Are we scared yet?

October 5, 2023   ·   0 Comments

By Constance Scrafield

Sci-fi writers over the decades of the 20th Century got it right over and over. Their dire predictions of authoritarian control over “the masses” – well, all the dire predictions are being tried, and some predictions are being surpassed.

In April 2007, Celine Dion sang a duet of ‘If I Can Dream’ with the hologram of Elvis Presley as a once-only performance in Las Vegas. People were dazzled, and technology was applauded by all.

Extremely fast forward, the debates and concerns about AI have begun to dominate much of the intercourse of conversation everywhere. We read and heard from the “grandfathers” of AI, the original researchers and developers of AI, that it was time to scale back, to be wary of AI, not to let it become a version of humans, to watch out against it developing self-awareness and self-consciousness.

Too late, they must have realized, far too late and since then, they have been quoted as saying not to worry. AI is good; AI will bring no harm – we have control over it.

The history of Artificial Intelligence, according to Rockwell Anyoha, a Harvard graduate, was initiated by the theorizing of Alan Turing, famous for cracking the Nazi codes during WWII. In the early 1950s, Turing explored the mathematical possibility of artificial intelligence, suggesting machines could be adapted to learn information in much the same way as people. The cost of proof was too high until, in 1956, Dartmouth Summer Research Project on Artificial Intelligence conference, amid some chaos and controversy, laid out the possibilities of AI. Subsequent research and development began to flourish through various sources of investment and the up and down pathways to the AI that actually presents as much a risk as a service has come into the late 20th Century and where we are today.

Thousands of customer service jobs are now being handled by AI chatbots for businesses around the world. They lay off thousands of employees and save fortunes in wages. Company executives claim problems are frequently solved quicker by technology.

Recently, Tom Hanks objected to his face being overtaken by AI as part of a dental advertisement. The long-term strike of film writers and actors in Hollywood has been largely concerning over that very matter when technology replaces flesh, and so well, it is hard to tell the difference. Not only the issue of replicating a person but perhaps also, importantly, the issue of money. How does replacing an actor or writer with their images or literary duplication by AI cut costs to the studios if they manage not to pay the artists? This was a part of the months-long strikes.

It looks as though, somehow, those issues have been largely resolved, for Hollywood is back in business so viewers can anticipate their shows’ return.

Yet and yet, we have barely scratched the surface of how AI affects our lives, everyone’s lives. Let us leap forward, not in time but in effect and affect…

China is determined to lead the world in AI technological development and is in the race with the United States for world dominance. Professor Keyu Jin explains in a BBC video that China is devoting its entire national resources to winning the race to be the leader worldwide in AI technology by 2025, an ambition lead by the country’s leader, Chairman Xi Jinping.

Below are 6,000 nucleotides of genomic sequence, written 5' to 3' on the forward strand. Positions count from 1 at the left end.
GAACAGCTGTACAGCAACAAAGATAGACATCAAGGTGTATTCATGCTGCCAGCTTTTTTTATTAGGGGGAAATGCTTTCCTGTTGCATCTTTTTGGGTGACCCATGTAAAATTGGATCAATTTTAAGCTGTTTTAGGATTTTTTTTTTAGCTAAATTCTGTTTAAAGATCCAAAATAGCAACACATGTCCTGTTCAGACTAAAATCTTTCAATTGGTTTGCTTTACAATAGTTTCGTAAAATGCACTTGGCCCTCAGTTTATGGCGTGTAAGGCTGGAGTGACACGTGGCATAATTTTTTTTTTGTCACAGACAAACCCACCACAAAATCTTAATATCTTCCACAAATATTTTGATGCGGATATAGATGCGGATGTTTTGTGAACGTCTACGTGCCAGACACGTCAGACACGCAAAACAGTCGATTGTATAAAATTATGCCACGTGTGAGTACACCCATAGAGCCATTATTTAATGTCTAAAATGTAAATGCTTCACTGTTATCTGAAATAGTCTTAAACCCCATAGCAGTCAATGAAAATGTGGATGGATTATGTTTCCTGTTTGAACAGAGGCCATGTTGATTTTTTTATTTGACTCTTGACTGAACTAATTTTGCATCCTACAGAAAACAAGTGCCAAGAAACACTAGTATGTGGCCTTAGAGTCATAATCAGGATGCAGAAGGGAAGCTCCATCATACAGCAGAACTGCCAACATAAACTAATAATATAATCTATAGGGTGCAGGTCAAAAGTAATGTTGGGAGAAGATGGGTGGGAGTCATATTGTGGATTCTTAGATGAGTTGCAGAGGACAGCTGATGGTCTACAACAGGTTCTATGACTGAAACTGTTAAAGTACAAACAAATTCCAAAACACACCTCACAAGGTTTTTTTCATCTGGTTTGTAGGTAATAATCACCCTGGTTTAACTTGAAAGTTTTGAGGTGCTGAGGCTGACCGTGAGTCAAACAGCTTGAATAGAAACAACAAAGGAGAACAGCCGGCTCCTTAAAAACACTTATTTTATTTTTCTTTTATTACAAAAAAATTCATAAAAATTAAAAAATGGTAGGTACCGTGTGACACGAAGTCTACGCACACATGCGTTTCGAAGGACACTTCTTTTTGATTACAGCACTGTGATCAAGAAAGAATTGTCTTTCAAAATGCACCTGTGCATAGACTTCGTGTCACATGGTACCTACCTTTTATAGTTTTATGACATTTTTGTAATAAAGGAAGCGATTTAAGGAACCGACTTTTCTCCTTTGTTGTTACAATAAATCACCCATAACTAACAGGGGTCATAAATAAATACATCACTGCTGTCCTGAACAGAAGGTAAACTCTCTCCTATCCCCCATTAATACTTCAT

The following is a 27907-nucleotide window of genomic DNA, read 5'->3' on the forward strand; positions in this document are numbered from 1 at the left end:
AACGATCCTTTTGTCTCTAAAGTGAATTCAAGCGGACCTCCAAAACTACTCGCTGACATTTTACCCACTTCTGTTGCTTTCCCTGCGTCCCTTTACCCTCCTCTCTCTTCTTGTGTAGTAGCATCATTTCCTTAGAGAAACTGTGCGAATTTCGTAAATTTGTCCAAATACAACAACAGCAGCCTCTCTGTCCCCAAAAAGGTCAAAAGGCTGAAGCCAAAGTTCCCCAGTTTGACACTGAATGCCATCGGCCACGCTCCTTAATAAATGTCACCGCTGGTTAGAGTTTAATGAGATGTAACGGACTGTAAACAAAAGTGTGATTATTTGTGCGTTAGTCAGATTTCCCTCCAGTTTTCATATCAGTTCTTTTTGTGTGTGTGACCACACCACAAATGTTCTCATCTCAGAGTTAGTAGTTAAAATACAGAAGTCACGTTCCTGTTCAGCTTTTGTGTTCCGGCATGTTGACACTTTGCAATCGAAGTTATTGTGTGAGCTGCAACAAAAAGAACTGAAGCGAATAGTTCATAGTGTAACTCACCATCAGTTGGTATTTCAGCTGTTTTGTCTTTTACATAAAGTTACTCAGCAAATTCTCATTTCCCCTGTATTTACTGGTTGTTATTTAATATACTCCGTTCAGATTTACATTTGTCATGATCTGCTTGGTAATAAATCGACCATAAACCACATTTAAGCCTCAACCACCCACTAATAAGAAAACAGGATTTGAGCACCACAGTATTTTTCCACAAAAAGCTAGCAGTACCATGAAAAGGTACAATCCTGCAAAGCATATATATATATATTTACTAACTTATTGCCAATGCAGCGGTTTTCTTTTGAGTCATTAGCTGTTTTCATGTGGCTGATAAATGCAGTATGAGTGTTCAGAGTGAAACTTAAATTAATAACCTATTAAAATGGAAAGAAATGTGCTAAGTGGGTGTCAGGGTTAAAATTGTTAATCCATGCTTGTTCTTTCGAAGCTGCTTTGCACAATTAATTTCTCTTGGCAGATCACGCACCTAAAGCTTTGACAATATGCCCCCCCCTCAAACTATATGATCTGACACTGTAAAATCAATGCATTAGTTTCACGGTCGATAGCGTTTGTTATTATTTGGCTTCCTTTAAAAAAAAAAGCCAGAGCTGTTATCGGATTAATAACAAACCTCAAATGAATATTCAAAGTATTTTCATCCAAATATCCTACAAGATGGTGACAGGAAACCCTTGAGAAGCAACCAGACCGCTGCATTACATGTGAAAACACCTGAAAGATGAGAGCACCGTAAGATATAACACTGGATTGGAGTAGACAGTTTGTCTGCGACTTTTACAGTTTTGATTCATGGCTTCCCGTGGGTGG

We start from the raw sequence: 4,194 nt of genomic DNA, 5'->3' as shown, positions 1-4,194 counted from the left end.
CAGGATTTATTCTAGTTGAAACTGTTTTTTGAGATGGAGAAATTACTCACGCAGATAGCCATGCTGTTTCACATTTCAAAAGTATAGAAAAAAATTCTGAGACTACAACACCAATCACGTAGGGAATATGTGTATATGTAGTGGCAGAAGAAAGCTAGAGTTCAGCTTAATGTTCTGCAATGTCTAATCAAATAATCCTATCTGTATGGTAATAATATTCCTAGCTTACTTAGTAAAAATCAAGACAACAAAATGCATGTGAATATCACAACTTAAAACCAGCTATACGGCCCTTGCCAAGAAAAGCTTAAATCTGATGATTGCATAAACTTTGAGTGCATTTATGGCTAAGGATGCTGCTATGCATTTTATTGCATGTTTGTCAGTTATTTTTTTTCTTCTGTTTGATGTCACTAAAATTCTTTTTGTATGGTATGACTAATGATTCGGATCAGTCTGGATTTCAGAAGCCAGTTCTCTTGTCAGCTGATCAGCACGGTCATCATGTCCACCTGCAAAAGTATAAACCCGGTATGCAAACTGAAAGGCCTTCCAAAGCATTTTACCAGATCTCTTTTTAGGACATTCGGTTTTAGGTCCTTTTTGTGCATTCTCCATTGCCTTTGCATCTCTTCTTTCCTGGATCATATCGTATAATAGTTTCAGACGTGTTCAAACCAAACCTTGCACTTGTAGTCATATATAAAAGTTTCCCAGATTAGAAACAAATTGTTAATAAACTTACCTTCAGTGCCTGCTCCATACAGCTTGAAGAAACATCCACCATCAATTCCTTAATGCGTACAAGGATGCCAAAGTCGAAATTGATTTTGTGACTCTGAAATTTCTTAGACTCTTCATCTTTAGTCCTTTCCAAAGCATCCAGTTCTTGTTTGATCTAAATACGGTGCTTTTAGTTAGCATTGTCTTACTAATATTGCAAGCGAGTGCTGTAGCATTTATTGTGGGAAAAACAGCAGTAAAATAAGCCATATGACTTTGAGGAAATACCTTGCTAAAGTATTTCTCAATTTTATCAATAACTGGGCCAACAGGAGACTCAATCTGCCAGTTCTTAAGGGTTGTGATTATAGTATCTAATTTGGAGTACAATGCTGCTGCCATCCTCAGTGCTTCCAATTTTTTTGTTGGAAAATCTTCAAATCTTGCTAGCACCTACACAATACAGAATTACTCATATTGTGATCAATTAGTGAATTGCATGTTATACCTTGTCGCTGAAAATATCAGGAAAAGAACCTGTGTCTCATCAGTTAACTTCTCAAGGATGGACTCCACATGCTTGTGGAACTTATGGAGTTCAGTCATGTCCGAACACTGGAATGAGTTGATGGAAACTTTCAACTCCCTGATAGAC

“That’s how important this is,” she says.

Congressman Seth Moulton admits that the United States is indeed in the race as eagerly as China to be the AI technology leader globally. There are two systems of values, he attests, and whoever wins the race will set the value system for the world.

“That’s why the stakes are so high,” was his warning.

The Chinese City of Chongqing, the biggest city in the world by population, is one of the first thoroughly Smart cities where AI technology is built right into the foundations. There are 300,000 surveillance cameras in the city, covering every aspect of the inhabitants and visitors alike: face recognition and an intensive list of personal information that is cross-checked with other sources about each individual to the tune of thousands of bits of data for everyone. 

Not only for economics and security is this heavy-handed surveillance important but also for social conditioning to control the 1.4 billion population to keep Xi Jinping’s ruling party in power. 

There are more than 900 million surveillance cameras in the world. More than half of them are in China. Having said that, there are over 942,562 CCTV cameras in London, UK. These have nothing like the same analysis capacity as the surveillance cameras used in China, but they are still a presence, seemingly everywhere one goes.

Actually, back to the cinema, the AI-created faces on our little and large screens are always somehow wrong – an element is different from what little we have seen of them. It seems to us possible and very irritating to recognize the missing humanity or of an animal, the truth of this simulation. Never quite right, not quite really alive, as though the falsehood is instinctively divined.

All we’re saying is, nothing replaces the reality of humanity or the truth in nature’s family.

Readers Comments (0)

Please note: Comment moderation is enabled and may delay your comment. There is no need to resubmit your comment.